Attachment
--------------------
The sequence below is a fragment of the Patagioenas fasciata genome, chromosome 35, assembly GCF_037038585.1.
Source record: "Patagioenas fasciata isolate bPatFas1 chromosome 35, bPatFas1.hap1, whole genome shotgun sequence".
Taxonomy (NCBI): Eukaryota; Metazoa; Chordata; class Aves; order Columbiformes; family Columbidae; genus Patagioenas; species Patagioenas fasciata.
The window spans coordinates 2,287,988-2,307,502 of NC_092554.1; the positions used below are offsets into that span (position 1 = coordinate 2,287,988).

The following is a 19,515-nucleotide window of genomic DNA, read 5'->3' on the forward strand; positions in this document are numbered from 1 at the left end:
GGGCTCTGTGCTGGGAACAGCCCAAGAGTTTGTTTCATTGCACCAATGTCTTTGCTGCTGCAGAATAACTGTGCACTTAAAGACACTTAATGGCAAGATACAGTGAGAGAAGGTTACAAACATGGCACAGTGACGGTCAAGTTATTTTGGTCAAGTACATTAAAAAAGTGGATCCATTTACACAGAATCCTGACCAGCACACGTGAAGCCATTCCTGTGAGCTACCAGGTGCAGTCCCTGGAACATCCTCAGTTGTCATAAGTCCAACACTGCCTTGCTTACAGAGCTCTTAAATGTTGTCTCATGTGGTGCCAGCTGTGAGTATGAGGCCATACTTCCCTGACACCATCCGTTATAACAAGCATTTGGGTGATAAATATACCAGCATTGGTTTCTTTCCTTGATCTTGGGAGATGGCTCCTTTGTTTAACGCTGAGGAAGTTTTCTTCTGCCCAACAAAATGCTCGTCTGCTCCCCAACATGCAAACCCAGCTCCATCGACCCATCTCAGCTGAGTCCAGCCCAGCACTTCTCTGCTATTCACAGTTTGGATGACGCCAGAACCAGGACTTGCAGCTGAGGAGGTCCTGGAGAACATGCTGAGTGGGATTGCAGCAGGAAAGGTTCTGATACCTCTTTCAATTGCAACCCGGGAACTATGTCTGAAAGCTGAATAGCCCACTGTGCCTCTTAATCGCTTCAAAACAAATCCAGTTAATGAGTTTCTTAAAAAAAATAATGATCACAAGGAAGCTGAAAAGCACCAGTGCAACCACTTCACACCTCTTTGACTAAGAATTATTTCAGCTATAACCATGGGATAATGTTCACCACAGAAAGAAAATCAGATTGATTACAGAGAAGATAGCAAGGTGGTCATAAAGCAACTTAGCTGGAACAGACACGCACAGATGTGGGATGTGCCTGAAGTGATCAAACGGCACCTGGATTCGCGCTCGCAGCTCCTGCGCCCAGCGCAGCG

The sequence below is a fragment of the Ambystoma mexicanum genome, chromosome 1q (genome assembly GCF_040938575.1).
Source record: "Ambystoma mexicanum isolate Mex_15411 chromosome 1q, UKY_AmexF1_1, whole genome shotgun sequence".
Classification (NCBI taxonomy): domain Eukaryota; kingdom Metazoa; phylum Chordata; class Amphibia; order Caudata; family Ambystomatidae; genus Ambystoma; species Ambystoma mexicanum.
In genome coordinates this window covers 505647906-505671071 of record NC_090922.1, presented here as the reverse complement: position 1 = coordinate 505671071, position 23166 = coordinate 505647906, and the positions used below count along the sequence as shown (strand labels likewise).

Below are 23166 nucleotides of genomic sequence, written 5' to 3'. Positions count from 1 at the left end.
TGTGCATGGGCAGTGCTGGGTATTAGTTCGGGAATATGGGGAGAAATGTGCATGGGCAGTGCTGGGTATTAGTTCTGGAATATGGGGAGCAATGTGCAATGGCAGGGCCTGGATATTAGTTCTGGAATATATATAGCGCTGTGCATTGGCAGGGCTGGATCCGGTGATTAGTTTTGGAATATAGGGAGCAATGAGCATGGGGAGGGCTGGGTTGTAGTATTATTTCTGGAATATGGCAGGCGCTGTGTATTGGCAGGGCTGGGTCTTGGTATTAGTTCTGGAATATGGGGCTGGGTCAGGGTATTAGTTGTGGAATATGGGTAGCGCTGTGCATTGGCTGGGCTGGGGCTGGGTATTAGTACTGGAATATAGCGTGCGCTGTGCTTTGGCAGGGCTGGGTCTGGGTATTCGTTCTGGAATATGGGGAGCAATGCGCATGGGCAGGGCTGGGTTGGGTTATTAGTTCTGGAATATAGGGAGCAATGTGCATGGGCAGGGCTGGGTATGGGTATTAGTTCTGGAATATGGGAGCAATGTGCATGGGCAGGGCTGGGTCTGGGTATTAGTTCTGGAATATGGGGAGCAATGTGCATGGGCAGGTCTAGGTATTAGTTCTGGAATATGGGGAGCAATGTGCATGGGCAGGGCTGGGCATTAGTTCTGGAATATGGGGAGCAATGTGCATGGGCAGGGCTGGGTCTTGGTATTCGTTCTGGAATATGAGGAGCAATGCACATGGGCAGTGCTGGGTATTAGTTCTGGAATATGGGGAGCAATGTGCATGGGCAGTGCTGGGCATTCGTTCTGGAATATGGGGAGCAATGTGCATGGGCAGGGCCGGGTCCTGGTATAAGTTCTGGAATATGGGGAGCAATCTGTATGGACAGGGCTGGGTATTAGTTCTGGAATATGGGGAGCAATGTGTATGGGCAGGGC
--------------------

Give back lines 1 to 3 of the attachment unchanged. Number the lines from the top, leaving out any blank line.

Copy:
The sequence below is a fragment of the Patagioenas fasciata genome, chromosome 35, assembly GCF_037038585.1.
Source record: "Patagioenas fasciata isolate bPatFas1 chromosome 35, bPatFas1.hap1, whole genome shotgun sequence".
Taxonomy (NCBI): Eukaryota; Metazoa; Chordata; class Aves; order Columbiformes; family Columbidae; genus Patagioenas; species Patagioenas fasciata.